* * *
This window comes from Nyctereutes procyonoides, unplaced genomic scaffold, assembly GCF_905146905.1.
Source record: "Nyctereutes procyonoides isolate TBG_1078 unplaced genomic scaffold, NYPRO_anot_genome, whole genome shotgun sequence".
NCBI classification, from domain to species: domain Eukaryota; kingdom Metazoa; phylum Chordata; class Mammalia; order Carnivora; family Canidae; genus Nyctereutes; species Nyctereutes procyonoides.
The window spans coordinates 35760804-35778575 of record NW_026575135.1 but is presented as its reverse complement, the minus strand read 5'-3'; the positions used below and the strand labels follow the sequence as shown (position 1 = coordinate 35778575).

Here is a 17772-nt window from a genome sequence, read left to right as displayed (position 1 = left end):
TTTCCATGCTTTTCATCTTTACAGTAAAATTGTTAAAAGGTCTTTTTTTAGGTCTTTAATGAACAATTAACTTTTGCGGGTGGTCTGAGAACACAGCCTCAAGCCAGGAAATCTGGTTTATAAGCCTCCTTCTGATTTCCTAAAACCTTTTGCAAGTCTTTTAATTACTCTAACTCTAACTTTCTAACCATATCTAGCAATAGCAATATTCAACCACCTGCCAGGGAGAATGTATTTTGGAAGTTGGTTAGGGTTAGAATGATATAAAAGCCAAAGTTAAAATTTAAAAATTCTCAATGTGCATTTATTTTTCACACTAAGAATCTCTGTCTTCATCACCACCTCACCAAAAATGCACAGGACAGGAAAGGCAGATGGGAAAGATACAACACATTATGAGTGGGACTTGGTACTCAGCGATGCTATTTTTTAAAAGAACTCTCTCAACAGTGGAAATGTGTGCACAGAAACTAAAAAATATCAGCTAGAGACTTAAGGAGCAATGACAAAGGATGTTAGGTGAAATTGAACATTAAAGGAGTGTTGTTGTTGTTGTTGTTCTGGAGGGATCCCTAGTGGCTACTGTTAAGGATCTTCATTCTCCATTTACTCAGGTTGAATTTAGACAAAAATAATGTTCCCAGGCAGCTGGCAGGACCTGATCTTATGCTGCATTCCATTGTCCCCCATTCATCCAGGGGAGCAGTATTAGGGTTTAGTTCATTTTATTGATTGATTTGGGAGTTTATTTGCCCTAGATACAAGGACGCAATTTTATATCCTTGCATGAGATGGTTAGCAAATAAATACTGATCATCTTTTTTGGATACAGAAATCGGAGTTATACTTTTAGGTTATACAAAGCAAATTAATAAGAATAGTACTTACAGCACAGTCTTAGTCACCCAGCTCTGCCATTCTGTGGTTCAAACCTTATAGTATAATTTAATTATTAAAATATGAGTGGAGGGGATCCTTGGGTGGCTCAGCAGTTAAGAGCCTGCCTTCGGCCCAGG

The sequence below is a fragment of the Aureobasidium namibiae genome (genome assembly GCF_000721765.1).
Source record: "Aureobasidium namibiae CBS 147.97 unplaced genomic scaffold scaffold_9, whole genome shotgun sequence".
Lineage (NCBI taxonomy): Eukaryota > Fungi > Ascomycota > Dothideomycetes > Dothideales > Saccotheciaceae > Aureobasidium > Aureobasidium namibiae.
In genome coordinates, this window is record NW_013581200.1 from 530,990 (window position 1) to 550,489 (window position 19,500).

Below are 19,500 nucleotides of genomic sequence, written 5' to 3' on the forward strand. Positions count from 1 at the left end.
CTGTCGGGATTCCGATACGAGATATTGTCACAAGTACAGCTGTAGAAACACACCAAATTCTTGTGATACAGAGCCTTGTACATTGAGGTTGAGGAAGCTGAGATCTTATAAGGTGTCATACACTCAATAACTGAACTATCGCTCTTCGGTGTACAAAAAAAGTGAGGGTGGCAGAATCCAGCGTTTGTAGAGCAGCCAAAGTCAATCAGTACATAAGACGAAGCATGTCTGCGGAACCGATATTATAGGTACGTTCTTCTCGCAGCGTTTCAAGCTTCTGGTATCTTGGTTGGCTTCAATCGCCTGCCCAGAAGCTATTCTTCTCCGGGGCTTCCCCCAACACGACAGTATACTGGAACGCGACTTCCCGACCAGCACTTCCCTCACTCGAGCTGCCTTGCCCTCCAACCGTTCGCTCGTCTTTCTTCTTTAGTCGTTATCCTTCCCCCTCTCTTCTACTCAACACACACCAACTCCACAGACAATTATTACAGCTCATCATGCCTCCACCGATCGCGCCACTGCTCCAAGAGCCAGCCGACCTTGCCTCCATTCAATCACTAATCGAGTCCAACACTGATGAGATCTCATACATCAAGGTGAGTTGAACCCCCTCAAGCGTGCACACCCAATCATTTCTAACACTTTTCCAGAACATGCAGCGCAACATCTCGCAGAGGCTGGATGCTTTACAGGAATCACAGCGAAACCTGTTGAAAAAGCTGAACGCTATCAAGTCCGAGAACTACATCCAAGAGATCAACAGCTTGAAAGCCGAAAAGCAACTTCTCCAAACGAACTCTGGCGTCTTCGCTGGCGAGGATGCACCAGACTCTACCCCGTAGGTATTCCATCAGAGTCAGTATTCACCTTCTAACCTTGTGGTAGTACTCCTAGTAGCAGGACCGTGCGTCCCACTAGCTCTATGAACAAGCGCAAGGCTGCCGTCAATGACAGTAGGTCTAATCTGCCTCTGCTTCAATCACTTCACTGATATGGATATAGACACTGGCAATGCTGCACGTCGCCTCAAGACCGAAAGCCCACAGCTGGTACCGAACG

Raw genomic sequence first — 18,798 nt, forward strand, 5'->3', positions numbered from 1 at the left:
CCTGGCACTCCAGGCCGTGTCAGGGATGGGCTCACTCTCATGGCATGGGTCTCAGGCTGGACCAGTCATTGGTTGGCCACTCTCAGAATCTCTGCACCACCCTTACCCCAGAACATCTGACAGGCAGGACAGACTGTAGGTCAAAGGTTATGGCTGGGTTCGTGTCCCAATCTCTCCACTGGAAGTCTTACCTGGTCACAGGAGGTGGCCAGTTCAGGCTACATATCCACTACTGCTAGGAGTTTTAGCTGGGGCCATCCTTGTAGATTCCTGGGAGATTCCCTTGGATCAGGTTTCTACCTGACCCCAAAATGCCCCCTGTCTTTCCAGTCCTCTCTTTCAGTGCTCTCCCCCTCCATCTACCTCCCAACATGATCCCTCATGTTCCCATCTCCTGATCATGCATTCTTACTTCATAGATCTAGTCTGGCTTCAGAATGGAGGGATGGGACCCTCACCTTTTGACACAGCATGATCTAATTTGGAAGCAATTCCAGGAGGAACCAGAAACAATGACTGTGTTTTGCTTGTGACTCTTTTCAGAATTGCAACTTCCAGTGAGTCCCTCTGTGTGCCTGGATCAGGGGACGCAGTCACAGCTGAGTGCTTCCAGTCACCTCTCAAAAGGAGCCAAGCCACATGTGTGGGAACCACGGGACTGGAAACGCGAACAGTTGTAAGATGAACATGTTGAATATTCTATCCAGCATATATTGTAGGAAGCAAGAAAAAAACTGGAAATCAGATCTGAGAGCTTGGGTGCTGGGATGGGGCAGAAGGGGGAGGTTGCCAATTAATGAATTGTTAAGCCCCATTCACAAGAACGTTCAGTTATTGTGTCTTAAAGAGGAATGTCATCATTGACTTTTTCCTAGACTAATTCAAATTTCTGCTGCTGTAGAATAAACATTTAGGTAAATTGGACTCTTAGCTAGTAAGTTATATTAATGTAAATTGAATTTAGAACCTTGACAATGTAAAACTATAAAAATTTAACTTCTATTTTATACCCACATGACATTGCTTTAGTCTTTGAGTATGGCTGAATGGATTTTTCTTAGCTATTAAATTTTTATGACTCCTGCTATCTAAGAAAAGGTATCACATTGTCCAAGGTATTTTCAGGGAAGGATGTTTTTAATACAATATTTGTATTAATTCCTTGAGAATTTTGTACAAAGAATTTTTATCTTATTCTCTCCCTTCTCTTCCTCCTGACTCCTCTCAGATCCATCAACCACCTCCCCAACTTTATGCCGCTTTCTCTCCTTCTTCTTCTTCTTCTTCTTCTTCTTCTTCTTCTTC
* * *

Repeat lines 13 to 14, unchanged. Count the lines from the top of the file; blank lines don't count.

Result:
Raw genomic sequence first — 18,798 nt, forward strand, 5'->3', positions numbered from 1 at the left:
CCTGGCACTCCAGGCCGTGTCAGGGATGGGCTCACTCTCATGGCATGGGTCTCAGGCTGGACCAGTCATTGGTTGGCCACTCTCAGAATCTCTGCACCACCCTTACCCCAGAACATCTGACAGGCAGGACAGACTGTAGGTCAAAGGTTATGGCTGGGTTCGTGTCCCAATCTCTCCACTGGAAGTCTTACCTGGTCACAGGAGGTGGCCAGTTCAGGCTACATATCCACTACTGCTAGGAGTTTTAGCTGGGGCCATCCTTGTAGATTCCTGGGAGATTCCCTTGGATCAGGTTTCTACCTGACCCCAAAATGCCCCCTGTCTTTCCAGTCCTCTCTTTCAGTGCTCTCCCCCTCCATCTACCTCCCAACATGATCCCTCATGTTCCCATCTCCTGATCATGCATTCTTACTTCATAGATCTAGTCTGGCTTCAGAATGGAGGGATGGGACCCTCACCTTTTGACACAGCATGATCTAATTTGGAAGCAATTCCAGGAGGAACCAGAAACAATGACTGTGTTTTGCTTGTGACTCTTTTCAGAATTGCAACTTCCAGTGAGTCCCTCTGTGTGCCTGGATCAGGGGACGCAGTCACAGCTGAGTGCTTCCAGTCACCTCTCAAAAGGAGCCAAGCCACATGTGTGGGAACCACGGGACTGGAAACGCGAACAGTTGTAAGATGAACATGTTGAATATTCTATCCAGCATATATTGTAGGAAGCAAGAAAAAAACTGGAAATCAGATCTGAGAGCTTGGGTGCTGGGATGGGGCAGAAGGGGGAGGTTGCCAATTAATGAATTGTTAAGCCCCATTCACAAGAACGTTCAGTTATTGTGTCTTAAAGAGGAATGTCATCATTGACTTTTTCCTAGACTAATTCAAATTTCTGCTGCTGTAGAATAAACATTTAGGTAAATTGGACTCTTAGCTAGTAAGTTATATTAATGTAAATTGAATTTAGAACCTTGACAATGTAAAACTATAAAAATTTAACTTCTATTTTATACCCACATGACATTGCTTTAGTCTTTGAGTATGGCTGAATGGATTTTTCTTAGCTATTAAATTTTTATGACTCCTGCTATCTAAGAAAAGGTATCACATTGTCCAAGGTATTTTCAGGGAAGGATGTTTTTAATACAATATTTGTATTAATTCCTTGAGAATTTTGTACAAAGAATTTTTATCTTATTCTCTCCCTTCTCTTCCTCCTGACTCCTCTCAGATCCATCAACCACCTCCCCAACTTTATGCCGCTTTCTCTCCTTCTTCTTCTTCTTCTTCTTCTTCTTCTTCTTCTTC